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Feasibility study of a hand guided robotic drill for cochleostomy.

Brett P, Du X, Zoka-Assadi M, Coulson C, Reid A, Proops D - Biomed Res Int (2014)

Bottom Line: The device operates with differing presentation of tissues resulting from variation in anatomy and demonstrates the ability to control or avoid penetration of tissue layers as required and to respond to intended rather than involuntary motion of the surgeon operator.The advantage of hand guided over an arm supported system is that it offers flexibility in adjusting the drilling trajectory.This can be important to initiate cutting on a hard convex tissue surface without slipping and then to proceed on the desired trajectory after cutting has commenced.

View Article: PubMed Central - PubMed

Affiliation: Brunel Institute for Bioengineering, Brunel University, London UB8 3PH, UK.

ABSTRACT
The concept of a hand guided robotic drill has been inspired by an automated, arm supported robotic drill recently applied in clinical practice to produce cochleostomies without penetrating the endosteum ready for inserting cochlear electrodes. The smart tactile sensing scheme within the drill enables precise control of the state of interaction between tissues and tools in real-time. This paper reports development studies of the hand guided robotic drill where the same consistent outcomes, augmentation of surgeon control and skill, and similar reduction of induced disturbances on the hearing organ are achieved. The device operates with differing presentation of tissues resulting from variation in anatomy and demonstrates the ability to control or avoid penetration of tissue layers as required and to respond to intended rather than involuntary motion of the surgeon operator. The advantage of hand guided over an arm supported system is that it offers flexibility in adjusting the drilling trajectory. This can be important to initiate cutting on a hard convex tissue surface without slipping and then to proceed on the desired trajectory after cutting has commenced. The results for trials on phantoms show that drill unit compliance is an important factor in the design.

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The experimental hand guided surgical robot drill system.
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fig6: The experimental hand guided surgical robot drill system.

Mentions: Similar to the arm supported system described earlier, the hand guided system consists of (1) a drilling unit, (2) a hard-wired unit for interpreting sensory signals and drill drive control, and (3) a PC screen for operator visual feedback. The system elements are shown in Figure 6.


Feasibility study of a hand guided robotic drill for cochleostomy.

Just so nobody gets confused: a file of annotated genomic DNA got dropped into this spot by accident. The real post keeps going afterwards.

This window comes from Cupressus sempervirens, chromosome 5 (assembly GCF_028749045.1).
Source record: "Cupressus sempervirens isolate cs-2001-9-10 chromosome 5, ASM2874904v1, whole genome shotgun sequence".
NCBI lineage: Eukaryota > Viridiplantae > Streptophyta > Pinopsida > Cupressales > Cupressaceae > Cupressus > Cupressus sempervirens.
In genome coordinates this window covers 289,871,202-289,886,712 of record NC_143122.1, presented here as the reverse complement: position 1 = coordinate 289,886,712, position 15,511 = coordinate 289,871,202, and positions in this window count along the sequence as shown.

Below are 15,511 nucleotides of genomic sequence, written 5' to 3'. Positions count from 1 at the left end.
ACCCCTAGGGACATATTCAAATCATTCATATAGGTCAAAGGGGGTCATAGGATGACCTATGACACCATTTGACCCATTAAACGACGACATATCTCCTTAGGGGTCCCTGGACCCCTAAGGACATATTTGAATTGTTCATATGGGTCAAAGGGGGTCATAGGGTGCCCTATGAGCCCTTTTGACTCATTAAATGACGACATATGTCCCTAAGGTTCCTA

Brett P, Du X, Zoka-Assadi M, Coulson C, Reid A, Proops D - Biomed Res Int (2014)

The experimental hand guided surgical robot drill system.
© Copyright Policy
Related In: Results  -  Collection

License
Show All Figures
getmorefigures.php?uid=PMC4109386&req=5

fig6: The experimental hand guided surgical robot drill system.
Mentions: Similar to the arm supported system described earlier, the hand guided system consists of (1) a drilling unit, (2) a hard-wired unit for interpreting sensory signals and drill drive control, and (3) a PC screen for operator visual feedback. The system elements are shown in Figure 6.

Bottom Line: The device operates with differing presentation of tissues resulting from variation in anatomy and demonstrates the ability to control or avoid penetration of tissue layers as required and to respond to intended rather than involuntary motion of the surgeon operator.The advantage of hand guided over an arm supported system is that it offers flexibility in adjusting the drilling trajectory.This can be important to initiate cutting on a hard convex tissue surface without slipping and then to proceed on the desired trajectory after cutting has commenced.

View Article: PubMed Central - PubMed

Affiliation: Brunel Institute for Bioengineering, Brunel University, London UB8 3PH, UK.

ABSTRACT
The concept of a hand guided robotic drill has been inspired by an automated, arm supported robotic drill recently applied in clinical practice to produce cochleostomies without penetrating the endosteum ready for inserting cochlear electrodes. The smart tactile sensing scheme within the drill enables precise control of the state of interaction between tissues and tools in real-time. This paper reports development studies of the hand guided robotic drill where the same consistent outcomes, augmentation of surgeon control and skill, and similar reduction of induced disturbances on the hearing organ are achieved. The device operates with differing presentation of tissues resulting from variation in anatomy and demonstrates the ability to control or avoid penetration of tissue layers as required and to respond to intended rather than involuntary motion of the surgeon operator. The advantage of hand guided over an arm supported system is that it offers flexibility in adjusting the drilling trajectory. This can be important to initiate cutting on a hard convex tissue surface without slipping and then to proceed on the desired trajectory after cutting has commenced. The results for trials on phantoms show that drill unit compliance is an important factor in the design.

Show MeSH